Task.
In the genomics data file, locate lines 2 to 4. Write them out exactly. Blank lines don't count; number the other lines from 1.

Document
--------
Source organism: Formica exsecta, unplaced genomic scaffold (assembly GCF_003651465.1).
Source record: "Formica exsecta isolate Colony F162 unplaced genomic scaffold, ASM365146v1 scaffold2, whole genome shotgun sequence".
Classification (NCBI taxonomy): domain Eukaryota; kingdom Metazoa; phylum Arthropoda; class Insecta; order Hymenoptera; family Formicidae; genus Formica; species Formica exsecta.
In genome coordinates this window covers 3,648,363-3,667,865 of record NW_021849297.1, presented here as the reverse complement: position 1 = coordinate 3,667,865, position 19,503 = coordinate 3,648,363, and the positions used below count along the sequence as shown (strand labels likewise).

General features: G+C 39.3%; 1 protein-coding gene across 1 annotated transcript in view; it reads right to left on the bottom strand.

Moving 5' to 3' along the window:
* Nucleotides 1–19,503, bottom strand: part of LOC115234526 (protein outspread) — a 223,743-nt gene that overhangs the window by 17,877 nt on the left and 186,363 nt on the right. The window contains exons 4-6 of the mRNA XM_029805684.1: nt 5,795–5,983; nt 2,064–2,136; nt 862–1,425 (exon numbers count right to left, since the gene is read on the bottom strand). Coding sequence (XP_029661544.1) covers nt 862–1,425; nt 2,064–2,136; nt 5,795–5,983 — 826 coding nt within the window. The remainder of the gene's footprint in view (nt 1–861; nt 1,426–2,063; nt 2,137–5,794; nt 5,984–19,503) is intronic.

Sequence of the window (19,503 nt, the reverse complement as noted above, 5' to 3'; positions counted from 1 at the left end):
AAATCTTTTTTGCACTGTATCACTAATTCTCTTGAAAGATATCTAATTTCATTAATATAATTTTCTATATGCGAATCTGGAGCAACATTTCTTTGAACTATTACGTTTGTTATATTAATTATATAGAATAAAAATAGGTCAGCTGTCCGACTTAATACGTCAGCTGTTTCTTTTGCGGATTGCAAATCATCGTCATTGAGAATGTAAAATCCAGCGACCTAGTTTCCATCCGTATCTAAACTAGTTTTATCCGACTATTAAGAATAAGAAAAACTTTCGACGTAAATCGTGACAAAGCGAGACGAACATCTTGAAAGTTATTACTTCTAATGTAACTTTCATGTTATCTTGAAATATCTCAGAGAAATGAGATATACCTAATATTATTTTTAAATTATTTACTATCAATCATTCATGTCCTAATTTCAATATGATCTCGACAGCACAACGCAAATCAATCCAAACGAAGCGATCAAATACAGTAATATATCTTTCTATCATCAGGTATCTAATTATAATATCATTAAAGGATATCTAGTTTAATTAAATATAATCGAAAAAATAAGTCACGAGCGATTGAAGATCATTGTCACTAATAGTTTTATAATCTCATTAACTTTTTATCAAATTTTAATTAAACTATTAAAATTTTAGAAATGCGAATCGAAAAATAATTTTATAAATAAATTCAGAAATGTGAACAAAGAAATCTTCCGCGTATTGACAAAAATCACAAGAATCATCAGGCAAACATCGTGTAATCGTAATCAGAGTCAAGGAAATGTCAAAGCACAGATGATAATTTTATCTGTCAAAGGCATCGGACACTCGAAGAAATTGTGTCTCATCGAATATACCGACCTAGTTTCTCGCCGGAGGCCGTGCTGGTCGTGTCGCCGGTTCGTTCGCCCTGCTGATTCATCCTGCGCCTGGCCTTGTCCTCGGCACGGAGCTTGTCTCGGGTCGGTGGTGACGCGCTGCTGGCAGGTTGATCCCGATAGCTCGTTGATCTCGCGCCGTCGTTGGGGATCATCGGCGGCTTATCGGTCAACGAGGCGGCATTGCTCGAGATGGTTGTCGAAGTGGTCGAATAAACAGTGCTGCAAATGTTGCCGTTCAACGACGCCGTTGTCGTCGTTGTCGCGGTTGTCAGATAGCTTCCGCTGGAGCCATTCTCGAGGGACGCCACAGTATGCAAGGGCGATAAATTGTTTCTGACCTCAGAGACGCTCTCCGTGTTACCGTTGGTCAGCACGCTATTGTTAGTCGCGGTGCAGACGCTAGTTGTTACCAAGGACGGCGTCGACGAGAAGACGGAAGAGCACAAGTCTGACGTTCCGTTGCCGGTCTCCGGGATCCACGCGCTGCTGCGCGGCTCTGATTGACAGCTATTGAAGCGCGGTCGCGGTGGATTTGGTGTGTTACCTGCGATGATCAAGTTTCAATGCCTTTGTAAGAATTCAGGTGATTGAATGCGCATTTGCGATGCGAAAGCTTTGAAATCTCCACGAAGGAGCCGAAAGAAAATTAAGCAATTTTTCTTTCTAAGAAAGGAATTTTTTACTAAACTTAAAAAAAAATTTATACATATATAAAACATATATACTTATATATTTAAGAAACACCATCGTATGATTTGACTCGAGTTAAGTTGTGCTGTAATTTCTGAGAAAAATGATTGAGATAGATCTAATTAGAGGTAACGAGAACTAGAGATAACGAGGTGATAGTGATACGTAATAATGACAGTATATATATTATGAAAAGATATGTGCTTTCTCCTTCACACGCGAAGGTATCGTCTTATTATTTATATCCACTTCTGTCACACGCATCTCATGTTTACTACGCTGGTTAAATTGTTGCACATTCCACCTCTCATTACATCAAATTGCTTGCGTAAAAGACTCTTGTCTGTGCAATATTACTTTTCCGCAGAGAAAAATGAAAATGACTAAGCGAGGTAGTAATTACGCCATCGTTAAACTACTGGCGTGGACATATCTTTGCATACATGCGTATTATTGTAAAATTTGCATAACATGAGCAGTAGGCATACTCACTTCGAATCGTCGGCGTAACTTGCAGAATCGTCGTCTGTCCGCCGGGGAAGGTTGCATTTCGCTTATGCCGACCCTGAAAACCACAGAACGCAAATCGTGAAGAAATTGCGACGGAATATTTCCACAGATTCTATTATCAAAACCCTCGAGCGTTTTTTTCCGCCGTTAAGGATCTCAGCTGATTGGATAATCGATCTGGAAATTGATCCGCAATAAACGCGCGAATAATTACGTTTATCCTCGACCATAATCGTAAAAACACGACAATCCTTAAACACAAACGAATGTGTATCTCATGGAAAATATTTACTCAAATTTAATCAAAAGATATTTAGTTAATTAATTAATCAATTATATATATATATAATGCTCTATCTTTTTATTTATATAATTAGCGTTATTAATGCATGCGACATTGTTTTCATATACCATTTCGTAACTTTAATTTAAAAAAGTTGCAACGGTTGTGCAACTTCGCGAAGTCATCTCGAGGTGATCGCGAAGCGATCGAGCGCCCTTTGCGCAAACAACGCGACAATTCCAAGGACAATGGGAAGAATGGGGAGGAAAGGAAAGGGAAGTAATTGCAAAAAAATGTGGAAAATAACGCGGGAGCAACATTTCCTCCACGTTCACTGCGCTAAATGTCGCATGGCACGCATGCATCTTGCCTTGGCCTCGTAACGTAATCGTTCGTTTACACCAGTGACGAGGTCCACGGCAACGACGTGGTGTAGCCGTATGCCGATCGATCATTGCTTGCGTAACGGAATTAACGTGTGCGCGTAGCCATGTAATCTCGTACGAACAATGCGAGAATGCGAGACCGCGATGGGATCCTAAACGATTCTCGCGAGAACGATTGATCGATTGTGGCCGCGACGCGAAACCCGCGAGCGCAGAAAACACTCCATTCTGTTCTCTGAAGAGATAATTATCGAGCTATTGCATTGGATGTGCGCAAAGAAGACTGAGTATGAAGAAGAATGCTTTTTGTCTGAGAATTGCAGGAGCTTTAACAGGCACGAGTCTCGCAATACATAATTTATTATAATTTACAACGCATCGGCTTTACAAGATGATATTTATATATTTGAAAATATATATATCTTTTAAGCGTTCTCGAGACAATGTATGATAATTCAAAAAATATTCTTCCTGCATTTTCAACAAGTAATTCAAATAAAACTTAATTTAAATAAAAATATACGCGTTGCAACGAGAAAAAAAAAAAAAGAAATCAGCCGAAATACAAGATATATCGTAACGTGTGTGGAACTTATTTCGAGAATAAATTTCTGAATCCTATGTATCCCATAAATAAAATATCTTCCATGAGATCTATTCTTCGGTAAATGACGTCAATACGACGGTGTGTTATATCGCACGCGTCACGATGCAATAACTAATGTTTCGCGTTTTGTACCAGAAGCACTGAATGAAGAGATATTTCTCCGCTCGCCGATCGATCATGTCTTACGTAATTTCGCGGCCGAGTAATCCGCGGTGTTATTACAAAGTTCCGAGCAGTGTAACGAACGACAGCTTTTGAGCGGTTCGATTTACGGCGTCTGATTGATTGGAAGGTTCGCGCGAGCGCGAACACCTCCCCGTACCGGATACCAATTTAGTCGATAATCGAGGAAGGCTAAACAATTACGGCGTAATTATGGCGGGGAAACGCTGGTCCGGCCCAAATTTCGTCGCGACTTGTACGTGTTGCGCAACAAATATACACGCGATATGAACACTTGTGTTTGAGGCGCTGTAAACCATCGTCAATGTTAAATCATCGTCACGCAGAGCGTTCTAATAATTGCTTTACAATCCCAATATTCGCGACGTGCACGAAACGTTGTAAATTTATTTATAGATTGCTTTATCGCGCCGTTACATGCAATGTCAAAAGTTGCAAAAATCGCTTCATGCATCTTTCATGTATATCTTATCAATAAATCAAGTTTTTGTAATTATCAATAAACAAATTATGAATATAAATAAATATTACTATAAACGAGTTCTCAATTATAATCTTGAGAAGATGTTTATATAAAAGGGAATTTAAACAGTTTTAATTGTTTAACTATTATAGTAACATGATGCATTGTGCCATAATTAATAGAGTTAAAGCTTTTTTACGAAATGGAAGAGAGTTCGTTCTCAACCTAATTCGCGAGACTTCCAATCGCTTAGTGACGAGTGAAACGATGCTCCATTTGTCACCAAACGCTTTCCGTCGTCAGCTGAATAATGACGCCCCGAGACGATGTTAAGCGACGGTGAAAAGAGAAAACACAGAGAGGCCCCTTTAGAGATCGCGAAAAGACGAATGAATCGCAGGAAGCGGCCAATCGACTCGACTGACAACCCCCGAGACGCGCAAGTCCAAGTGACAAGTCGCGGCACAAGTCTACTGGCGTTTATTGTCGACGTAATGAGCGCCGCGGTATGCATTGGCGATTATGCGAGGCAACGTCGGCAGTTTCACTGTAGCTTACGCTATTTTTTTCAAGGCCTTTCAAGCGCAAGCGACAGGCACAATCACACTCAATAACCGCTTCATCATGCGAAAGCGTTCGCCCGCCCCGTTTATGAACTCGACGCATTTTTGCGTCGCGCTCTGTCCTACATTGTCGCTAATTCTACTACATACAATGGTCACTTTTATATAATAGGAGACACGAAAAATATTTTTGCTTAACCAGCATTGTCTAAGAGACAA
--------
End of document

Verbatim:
Source record: "Formica exsecta isolate Colony F162 unplaced genomic scaffold, ASM365146v1 scaffold2, whole genome shotgun sequence".
Classification (NCBI taxonomy): domain Eukaryota; kingdom Metazoa; phylum Arthropoda; class Insecta; order Hymenoptera; family Formicidae; genus Formica; species Formica exsecta.
In genome coordinates this window covers 3,648,363-3,667,865 of record NW_021849297.1, presented here as the reverse complement: position 1 = coordinate 3,667,865, position 19,503 = coordinate 3,648,363, and the positions used below count along the sequence as shown (strand labels likewise).